# Question #06971

##### 1 Answer

#### Explanation:

So, you know that your equilibrium reaction has an equilibrium constant equal to

Right from the start, you can use the value of the reaction's equilibrium constant to predict that the equilibrium concentration of *hydrogen cyanide*, *very small* compared with thos of nitrogen gas ans acetylene.

As you know, when *reactants* at equilibrium, which means that you can expect most of the reactants to remain **unreacted** once equilibrium is set.

Set up an **ICE table** to help you calculate the equilibrium concentration of hydrogen cyanide

#" " "N"_text(2(g]) " "+" " "C"_2"H"_text(2(g]) " "rightleftharpoons" " color(red)(2)"HCN"_text((g])#

By definition, the equilibrium constant for this reaction will be equal to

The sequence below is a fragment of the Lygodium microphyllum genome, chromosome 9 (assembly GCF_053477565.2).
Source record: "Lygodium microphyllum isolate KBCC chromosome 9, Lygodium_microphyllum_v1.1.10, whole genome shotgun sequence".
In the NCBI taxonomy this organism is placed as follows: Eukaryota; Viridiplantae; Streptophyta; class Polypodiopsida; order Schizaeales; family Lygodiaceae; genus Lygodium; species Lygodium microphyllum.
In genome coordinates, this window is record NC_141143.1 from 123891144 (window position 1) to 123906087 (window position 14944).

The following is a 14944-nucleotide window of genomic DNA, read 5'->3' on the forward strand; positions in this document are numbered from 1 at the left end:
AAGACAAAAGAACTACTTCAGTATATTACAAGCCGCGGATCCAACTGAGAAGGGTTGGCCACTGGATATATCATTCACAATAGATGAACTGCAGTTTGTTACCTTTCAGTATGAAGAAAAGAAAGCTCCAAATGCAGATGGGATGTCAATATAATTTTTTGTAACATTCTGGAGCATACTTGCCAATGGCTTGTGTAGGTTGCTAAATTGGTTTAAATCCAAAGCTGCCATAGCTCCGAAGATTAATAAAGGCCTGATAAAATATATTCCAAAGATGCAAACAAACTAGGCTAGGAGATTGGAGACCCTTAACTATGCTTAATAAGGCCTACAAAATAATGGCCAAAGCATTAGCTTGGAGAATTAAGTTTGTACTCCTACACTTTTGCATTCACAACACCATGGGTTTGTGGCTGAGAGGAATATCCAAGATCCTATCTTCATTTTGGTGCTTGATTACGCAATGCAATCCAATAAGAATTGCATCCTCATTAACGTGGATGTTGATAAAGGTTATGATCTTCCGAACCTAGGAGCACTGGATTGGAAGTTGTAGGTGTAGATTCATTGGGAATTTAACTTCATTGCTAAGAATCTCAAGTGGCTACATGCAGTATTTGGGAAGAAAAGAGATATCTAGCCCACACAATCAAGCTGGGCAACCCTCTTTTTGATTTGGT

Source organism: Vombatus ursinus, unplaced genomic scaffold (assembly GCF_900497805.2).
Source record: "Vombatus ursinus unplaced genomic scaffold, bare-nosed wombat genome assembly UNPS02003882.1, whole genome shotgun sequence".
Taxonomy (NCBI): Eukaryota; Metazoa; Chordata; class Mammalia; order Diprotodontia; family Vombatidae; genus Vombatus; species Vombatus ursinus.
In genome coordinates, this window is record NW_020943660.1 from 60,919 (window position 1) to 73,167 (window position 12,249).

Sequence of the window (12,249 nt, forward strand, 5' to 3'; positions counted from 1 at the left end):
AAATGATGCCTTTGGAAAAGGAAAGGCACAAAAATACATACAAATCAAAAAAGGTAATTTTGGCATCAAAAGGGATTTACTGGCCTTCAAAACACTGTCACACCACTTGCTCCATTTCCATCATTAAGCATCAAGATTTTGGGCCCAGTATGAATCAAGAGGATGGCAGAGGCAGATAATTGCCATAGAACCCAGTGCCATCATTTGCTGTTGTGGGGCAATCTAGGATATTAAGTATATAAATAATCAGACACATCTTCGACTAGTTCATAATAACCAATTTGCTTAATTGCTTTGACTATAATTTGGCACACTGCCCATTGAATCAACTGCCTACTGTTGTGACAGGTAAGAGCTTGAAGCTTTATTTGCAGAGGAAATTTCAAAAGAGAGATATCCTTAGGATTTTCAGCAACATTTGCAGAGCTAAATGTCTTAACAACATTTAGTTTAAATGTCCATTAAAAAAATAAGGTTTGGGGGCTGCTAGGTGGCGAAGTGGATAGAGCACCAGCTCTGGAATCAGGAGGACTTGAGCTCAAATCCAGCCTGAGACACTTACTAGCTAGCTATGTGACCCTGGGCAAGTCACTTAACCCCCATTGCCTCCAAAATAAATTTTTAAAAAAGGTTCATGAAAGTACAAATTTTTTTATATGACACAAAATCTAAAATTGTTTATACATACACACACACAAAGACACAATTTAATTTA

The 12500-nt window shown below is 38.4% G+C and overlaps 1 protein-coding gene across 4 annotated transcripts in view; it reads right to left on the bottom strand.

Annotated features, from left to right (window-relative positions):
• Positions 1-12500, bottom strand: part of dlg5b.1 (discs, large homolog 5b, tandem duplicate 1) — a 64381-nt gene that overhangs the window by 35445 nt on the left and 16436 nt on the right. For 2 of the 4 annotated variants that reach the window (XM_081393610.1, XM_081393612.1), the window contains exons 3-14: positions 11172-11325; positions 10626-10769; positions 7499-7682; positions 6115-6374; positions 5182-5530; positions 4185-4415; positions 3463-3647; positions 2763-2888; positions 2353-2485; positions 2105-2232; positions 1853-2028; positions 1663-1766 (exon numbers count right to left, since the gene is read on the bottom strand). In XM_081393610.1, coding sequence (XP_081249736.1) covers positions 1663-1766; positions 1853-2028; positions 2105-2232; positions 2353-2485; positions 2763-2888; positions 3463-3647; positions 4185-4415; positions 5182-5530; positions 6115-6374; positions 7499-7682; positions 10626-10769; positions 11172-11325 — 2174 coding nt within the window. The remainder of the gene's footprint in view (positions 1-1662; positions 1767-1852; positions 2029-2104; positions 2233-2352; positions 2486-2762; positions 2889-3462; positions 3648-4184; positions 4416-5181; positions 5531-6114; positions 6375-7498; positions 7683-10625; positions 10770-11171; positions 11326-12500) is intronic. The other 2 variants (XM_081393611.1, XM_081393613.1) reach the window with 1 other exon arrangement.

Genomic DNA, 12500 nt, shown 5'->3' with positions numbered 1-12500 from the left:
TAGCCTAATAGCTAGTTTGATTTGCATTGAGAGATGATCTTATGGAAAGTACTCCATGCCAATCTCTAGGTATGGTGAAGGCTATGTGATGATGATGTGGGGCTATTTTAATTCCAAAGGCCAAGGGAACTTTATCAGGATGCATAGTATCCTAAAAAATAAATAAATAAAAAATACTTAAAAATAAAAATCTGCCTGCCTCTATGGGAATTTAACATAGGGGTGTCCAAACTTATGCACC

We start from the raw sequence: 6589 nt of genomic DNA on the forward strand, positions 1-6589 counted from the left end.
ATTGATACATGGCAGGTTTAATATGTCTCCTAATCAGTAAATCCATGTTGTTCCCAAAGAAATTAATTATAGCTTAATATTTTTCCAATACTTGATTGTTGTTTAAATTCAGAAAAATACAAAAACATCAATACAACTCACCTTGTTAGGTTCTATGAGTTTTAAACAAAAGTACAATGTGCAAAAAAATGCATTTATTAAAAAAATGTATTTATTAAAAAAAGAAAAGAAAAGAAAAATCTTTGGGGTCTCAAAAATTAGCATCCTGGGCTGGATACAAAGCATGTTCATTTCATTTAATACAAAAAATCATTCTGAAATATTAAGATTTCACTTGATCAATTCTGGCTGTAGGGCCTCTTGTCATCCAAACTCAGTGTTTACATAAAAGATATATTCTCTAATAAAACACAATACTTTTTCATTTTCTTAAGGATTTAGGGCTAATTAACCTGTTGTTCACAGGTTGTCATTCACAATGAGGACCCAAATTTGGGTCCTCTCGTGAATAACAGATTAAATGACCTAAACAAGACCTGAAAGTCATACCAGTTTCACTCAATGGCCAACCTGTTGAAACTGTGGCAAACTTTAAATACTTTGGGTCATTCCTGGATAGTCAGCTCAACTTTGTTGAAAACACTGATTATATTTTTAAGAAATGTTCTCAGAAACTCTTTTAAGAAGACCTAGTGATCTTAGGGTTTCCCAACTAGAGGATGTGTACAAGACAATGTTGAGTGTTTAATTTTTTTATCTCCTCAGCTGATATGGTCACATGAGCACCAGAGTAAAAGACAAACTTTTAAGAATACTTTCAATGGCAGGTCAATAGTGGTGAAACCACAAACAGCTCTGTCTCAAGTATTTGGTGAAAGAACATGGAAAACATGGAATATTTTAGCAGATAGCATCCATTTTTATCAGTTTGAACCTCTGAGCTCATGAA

#K_(eq) = ( ["HCN"]^color(red)(2))/( ["N"_2] * ["C"_2"H"_2])#

In your case, this will be equal to

#K_(eq) = (color(red)(2)x)^color(red)(2)/( (3.3-x)(2.0-x)) = (4x^2)/((3.3-x)(2.0-x))#

Now, because

#3.3 - x ~~ 3.3" "# and#" "2.0 - x ~~ 2.0#

This means that you have

#2.3 * 10^(-4) = (4x^2)/(3.3 * 2.0)#

#x^2 = (2.3 * 3.3 * 2.0)/4 * 10^(-4)#

#x = sqrt( (2.3 * 3.3 * 2.0)/4 * 10^(-4)) = 0.01948#

This means that the equilibrium concentrations of the chemical species that take part in the reaction will be

#["N"_2] = 3.3 - 0.01948 = "3.28 M"#

#["C"_2"H"_2] = 2.0 - 0.01948 = "1.98 M"#

#["HCN"] = color(red)(2) * 0.01948 = color(green)("0.0390 M")#

I'll leave the answers rounded to three sig figs.

The initial prediction turned out to be very accurate - the equilibrium concentration of the product is much smaller than the equilibrium concentrations of the two reactants.